What Next For The UK Housing Market?

Martin Ellis, Chief Housing Economist at Halifax is recently quoted as saying:
“Economic growth, higher employment, increasing real earnings growth and very low mortgage rates, are all supporting housing demand, with signs of a recent modest pick-up in demand.”

However, we would add that stock of property for sale on agents’ books remains low. It’s now evidently at the lowest since records began in 1978, says RICS and this is seen as a significant factor keeping house prices up whilst buying is being appropriately constrained by tight mortgage lending criteria. Statistics show the number of homes sold even increased by 1% to 98,540 in May, as more cash buyers were coming into the market.

On the other side of the coin, there are fears in some quarters that some of the tax changes in the recent budget could drive some wealthy foreigner investors away from the property market for some while, but we may not necessarily consider this to be a bad thing in itself.

House builders constructing properties for the buy-to-let market were beginning to feel increasingly confident about their earnings prospects up until the recent budget with approximately 15% of new mortgage offers being provided for buy-to-let property purchases. Now though, the restrictions on tax relief for these is expected to hail a reduction in the building of houses for the rental market. Such a reduction wouldn’t help the continuing shortage on the supply-side of the equation, especially as not enough of them are coming onto the open lettings market.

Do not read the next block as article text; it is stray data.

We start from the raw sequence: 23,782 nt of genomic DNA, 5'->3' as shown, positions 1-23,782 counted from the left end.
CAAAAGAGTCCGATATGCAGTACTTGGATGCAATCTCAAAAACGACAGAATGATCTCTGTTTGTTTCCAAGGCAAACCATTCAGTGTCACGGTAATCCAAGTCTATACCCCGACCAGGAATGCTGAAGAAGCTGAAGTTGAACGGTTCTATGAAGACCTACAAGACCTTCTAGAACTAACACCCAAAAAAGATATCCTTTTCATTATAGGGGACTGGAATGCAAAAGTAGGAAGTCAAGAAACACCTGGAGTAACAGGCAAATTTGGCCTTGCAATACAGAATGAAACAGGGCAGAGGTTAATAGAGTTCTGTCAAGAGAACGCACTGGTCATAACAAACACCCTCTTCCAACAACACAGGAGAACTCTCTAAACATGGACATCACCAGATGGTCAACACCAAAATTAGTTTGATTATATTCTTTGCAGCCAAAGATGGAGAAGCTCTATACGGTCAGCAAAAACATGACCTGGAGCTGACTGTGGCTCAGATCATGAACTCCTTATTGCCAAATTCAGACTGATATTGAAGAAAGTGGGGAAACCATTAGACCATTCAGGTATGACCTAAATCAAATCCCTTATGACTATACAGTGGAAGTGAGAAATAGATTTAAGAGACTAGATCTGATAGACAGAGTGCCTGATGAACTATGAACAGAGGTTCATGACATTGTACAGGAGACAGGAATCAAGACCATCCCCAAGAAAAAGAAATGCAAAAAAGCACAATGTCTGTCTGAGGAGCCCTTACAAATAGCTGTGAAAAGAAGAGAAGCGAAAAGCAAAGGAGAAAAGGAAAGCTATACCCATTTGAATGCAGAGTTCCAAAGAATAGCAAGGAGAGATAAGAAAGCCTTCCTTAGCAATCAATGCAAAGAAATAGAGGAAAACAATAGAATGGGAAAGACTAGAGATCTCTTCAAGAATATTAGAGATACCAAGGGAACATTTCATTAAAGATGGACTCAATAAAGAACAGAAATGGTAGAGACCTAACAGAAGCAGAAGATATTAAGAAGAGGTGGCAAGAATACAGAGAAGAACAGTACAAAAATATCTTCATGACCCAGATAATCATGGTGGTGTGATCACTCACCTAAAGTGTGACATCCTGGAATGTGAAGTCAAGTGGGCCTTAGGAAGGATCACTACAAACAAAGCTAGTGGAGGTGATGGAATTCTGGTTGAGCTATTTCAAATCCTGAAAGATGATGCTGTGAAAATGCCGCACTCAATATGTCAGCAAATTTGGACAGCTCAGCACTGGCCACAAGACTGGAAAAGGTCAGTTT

Overall this indicates that the UK housing market as a whole is very far from stable since these things, and several other key factors, continue to wreak havoc for anyone trying to guess the way things will pan-out over next few months and years.

One of the key issues, which the housing market could help the national economy with, is assisting in increasing the productivity of the British worker.

In America, the output per worker is about 30% higher than it is in the UK. In part, this is down to the fact that most US workers live much closer to their places of work than those in the UK. If reasonably priced housing was more available closer to people’s places of work, a significant increase in productivity per worker could be achieved. In other words, less commuting would mean more productivity.
(Statistics obtained via Sajid Javid MP, Secretary of State for Business, Innovation and Skills.)

Posted by: Peter Hendry, Consultant in Housing Valuation at Property Match (UK).

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